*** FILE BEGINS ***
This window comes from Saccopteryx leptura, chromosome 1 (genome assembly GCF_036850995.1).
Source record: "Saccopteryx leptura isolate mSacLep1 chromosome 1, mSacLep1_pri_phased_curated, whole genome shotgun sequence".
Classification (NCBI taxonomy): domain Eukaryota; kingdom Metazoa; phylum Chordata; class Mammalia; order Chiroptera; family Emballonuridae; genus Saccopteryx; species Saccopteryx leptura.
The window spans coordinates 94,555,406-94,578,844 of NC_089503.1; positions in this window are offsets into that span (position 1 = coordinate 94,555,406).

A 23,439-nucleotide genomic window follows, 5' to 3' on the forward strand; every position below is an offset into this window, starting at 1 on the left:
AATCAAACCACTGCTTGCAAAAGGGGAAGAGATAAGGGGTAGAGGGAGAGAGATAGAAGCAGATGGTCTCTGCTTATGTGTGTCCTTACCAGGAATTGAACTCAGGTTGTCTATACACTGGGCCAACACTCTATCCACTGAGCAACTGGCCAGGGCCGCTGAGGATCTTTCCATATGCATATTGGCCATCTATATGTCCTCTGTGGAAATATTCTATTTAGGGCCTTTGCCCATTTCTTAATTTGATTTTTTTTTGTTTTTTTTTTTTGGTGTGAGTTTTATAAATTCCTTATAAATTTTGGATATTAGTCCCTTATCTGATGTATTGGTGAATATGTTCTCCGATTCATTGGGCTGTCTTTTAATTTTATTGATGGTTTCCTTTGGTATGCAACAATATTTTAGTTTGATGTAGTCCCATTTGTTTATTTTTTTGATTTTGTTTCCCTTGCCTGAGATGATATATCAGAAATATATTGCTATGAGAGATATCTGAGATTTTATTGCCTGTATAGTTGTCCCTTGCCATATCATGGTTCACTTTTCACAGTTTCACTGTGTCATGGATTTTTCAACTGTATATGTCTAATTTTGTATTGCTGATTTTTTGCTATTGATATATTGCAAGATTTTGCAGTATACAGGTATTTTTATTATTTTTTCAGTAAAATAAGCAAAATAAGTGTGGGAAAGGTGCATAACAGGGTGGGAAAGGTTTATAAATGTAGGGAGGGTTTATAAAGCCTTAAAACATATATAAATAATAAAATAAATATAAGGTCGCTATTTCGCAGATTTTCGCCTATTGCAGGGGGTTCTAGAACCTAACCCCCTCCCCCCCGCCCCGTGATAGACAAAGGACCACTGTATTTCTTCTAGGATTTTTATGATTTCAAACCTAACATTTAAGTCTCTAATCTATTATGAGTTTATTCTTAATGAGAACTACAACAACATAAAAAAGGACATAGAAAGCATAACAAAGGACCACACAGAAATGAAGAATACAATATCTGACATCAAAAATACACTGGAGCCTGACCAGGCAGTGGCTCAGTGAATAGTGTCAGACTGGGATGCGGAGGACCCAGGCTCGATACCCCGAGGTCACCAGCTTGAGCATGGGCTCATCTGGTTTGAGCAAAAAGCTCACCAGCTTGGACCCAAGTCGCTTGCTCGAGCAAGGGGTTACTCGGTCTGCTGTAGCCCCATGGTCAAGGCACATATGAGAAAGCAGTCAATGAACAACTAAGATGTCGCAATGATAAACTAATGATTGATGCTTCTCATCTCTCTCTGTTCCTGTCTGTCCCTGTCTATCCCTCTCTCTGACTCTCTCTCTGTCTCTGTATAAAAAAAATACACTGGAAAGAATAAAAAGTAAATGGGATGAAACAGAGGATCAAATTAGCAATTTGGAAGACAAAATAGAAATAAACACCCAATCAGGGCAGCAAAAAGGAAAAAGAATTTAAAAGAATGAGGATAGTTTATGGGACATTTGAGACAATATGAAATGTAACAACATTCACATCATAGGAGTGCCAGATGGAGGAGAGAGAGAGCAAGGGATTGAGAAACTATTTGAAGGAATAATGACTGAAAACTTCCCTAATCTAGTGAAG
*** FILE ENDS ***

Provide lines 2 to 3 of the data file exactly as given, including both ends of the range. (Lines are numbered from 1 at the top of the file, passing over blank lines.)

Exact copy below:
Source record: "Saccopteryx leptura isolate mSacLep1 chromosome 1, mSacLep1_pri_phased_curated, whole genome shotgun sequence".
Classification (NCBI taxonomy): domain Eukaryota; kingdom Metazoa; phylum Chordata; class Mammalia; order Chiroptera; family Emballonuridae; genus Saccopteryx; species Saccopteryx leptura.